Desire lines in the snow

Pathways through fields tell us a lot about where people want to go. Frequently it is not where the planners or architects’ walkways want to take us. That’s because they usually make walkways accessories to buildings, following the same square lines. In the summer, paved walkways and roads hide the pedestrian record. But in winter, the size of the beaten path tells us how many people want to go somewhere. And if they want to go badly enough they will boldly go where no snow plow has gone before. [cut the Capt’n Kirk stuff –ed]. Let’s start off with the … Continue reading Desire lines in the snow

Could the city actually install benches ?

This is another post building more detail on the original Downtown Moves series in While health and fitness naggards complain we sit too much, everyone wants to sit sometimes. I love to walk to places in my west side neighborhood, and walk into the core at least three times a week in the winter. (In the summer, I bike many of these trips, plus my travel zone expands…). Twenty years ago, most shopping malls had few benches in the mall area. Those that were there were to catch collapsing shoppers before they hit the deck. But there seemed to … Continue reading Could the city actually install benches ?

You can improve what you measure; and we aren’t

This is the next in a series of posts building on the Downtown Moves articles I did in late December at the site. The Downtown Moves team did a sort of crowd sourcing exercise to identify the problems and some solutions for the downtown enviornment. City staff, consultants, and amateur planners/keeners like myself heard three prominent speakers on urban issues, then sitting around tables of six to ten people cranked out solutions to perceived problems. The consultants then sorted these ideas into major clusters. This is a perfectly legitimate method of finding a bunch of things to do, quickly. I … Continue reading You can improve what you measure; and we aren’t

Sim-City model: Bayview-carling CDP

The City has been sporadically doing up a CDP (Community Design Plan) (which is a plan of dubious effectiveness under the Official Plan) for the O-Train corridor running from Bayview Station to Carling Avenue. Residents frequently ascribe its tardiness to a desire on the part of the City to see all the developable land purchased and rezoned before the plan is drawn up. In that way, the city won’t have to continually amend it. The City is committed to having CDPs done for all the stations along the OLRT. Having seen some of the in-progress ones I’d have to say they are better than nothing.  At least they … Continue reading Sim-City model: Bayview-carling CDP

Planning the O-Train bike path

Okay, so it’s not really a “bike path”, the City doesn’t have any of those. We have MUPs, or Multi User Paths, which are shared by cyclists, dog walkers, parents with wailers, grannies with yappers, kids alone,  etc. (It makes an interesting contrast: on roads, cyclists are told to play nicely with cars, buses, and tractor-trailers going 70km; off road, cyclists are sent to play with various pedestrian folks). I’m on the PAC (public advisory committee) for the O-Train path that will eventually run from the Ottawa River pathways south to Dow’s Lake. The City will construct the section from Bayview Station to Somerset (or maybe … Continue reading Planning the O-Train bike path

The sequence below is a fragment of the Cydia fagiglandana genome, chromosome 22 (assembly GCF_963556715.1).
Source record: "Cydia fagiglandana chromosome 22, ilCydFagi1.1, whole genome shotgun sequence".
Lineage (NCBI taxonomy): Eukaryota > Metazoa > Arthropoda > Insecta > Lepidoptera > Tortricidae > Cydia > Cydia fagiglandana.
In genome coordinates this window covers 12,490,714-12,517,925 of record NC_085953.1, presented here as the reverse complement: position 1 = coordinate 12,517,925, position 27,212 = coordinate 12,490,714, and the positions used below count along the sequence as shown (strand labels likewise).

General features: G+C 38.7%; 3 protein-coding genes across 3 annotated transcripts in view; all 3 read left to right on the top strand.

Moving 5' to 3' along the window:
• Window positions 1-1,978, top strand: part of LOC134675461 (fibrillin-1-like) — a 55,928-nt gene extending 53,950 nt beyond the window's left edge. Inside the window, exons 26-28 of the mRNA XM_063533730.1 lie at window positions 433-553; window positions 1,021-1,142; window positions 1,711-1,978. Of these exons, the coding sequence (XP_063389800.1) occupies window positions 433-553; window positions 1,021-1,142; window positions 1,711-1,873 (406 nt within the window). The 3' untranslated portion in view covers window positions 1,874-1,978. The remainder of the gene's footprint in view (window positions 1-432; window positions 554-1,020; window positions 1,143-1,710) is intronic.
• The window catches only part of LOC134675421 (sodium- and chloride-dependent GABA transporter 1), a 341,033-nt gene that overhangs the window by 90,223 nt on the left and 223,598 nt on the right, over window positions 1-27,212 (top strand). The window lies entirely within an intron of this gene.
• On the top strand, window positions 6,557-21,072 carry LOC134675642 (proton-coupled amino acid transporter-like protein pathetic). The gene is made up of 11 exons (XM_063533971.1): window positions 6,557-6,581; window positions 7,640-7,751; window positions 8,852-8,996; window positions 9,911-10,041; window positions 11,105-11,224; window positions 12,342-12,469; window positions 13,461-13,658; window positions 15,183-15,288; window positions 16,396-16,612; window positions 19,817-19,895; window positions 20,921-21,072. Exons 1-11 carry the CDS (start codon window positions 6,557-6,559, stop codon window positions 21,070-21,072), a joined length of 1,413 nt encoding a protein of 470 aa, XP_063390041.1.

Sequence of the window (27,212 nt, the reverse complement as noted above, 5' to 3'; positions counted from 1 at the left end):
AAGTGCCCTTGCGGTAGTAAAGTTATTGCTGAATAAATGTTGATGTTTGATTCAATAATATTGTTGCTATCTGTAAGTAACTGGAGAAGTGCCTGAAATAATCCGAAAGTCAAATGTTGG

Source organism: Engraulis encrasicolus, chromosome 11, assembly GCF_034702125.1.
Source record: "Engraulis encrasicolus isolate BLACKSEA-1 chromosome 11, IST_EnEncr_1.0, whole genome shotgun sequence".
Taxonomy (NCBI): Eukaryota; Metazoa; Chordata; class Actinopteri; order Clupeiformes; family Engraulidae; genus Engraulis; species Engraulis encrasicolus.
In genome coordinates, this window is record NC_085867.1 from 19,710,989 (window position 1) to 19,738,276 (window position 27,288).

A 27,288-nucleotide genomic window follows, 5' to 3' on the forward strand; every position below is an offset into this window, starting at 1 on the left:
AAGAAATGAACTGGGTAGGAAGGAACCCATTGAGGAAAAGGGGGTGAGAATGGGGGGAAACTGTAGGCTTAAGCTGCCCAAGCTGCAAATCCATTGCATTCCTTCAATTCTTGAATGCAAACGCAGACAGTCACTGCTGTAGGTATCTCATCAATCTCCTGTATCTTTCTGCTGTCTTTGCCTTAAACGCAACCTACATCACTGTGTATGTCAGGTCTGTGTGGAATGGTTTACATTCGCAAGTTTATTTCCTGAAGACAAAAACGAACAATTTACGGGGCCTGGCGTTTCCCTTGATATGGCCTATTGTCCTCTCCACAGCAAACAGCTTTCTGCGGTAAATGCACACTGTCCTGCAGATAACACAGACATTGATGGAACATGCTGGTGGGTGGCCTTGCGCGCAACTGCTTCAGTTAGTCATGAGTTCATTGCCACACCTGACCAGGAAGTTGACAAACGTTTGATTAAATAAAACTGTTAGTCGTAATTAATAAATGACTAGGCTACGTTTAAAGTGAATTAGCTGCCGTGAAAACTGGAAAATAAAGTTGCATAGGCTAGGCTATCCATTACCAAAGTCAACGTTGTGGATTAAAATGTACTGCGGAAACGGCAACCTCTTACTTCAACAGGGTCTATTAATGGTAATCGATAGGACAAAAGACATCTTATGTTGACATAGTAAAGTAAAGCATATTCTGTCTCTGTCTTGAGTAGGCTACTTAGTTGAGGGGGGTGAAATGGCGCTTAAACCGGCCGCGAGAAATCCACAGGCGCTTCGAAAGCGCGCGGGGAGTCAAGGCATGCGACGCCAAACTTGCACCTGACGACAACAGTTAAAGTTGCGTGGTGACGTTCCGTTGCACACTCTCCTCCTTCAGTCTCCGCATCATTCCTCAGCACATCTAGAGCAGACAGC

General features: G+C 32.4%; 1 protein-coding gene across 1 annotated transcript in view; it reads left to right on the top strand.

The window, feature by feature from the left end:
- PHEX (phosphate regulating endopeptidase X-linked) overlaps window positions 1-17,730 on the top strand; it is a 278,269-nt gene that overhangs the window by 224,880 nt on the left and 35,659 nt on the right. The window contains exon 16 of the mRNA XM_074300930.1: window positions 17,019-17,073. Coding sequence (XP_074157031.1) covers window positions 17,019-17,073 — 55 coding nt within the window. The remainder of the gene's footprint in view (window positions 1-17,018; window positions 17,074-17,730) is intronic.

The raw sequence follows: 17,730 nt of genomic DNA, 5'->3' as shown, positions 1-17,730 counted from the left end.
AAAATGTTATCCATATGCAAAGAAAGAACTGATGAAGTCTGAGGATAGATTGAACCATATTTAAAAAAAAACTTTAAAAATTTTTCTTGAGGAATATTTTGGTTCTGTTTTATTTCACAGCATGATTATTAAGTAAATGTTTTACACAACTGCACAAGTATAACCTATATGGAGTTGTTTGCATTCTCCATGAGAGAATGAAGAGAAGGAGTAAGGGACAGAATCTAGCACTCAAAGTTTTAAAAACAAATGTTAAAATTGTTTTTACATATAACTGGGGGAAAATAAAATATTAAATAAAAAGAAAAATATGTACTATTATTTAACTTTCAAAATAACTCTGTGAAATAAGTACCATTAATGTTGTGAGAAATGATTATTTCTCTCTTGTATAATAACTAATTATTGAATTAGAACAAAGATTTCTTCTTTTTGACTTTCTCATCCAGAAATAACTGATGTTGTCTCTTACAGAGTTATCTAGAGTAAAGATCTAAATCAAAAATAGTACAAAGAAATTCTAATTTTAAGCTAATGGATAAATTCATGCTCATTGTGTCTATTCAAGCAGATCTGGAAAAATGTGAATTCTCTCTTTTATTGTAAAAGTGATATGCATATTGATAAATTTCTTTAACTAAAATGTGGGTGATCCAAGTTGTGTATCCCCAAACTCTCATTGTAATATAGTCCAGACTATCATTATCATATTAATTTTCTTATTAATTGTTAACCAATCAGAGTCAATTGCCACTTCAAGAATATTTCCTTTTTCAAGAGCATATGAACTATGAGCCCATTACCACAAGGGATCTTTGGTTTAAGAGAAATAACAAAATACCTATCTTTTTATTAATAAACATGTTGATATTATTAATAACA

How “secure” (or disruptive…) will the OLRT be?

        We are in the process of replacing the transitway with LRT. In the Scott Street cut, this won’t matter much. But at either end of the cut, it matters a lot. The City is preaching two totally opposed messages on how the track will interact with the community.  On LeBreton Flats, they claim that anyone getting near the tracks will be imminent mortal danger so great that six foot high chain link fences will be constructed on both sides of the tracks. For pedestrian safety, of course. So there will be no crossing of the tracks through the Flats.  City staff … Continue reading How “secure” (or disruptive…) will the OLRT be?

NCC reopens the gate …

Madame Chairman sent crews of workers down to LeBreton Flats and the Preston “extension” on Friday morning. Crews were busy adjusting the tension on the chain link fence, lopping off a few weeds, removing a superannuated  “stop” sign, etc. They even cut off the protruding rebar and its chip-bag safety cone top: While I was watching the crews, there were a steady stream of walkers and cyclists going through the gate. And a trickle of media-types to check up on the path. That the path is reopened is an example of people-power over the bureaucracy. Together, by complaining to Madame … Continue reading NCC reopens the gate …

NCC closes popular cycling link after promising to keep it open

Readers may recall the brief brou-ha-ha in late June and early July, when the gate at the north end of Preston street was unexpectedly closed and locked. You can read about it here: (when you get to the link, scroll up a bit to read the post, and down a bit to see the commentary). See also To recap, there is a paved bit of ‘closed’ road running north from Preston and Albert to a legal crossing of the transitway and then connections to the Ottawa River pathway network. It is popular with people walking to work, cycling, walking … Continue reading NCC closes popular cycling link after promising to keep it open

Toe chopping specials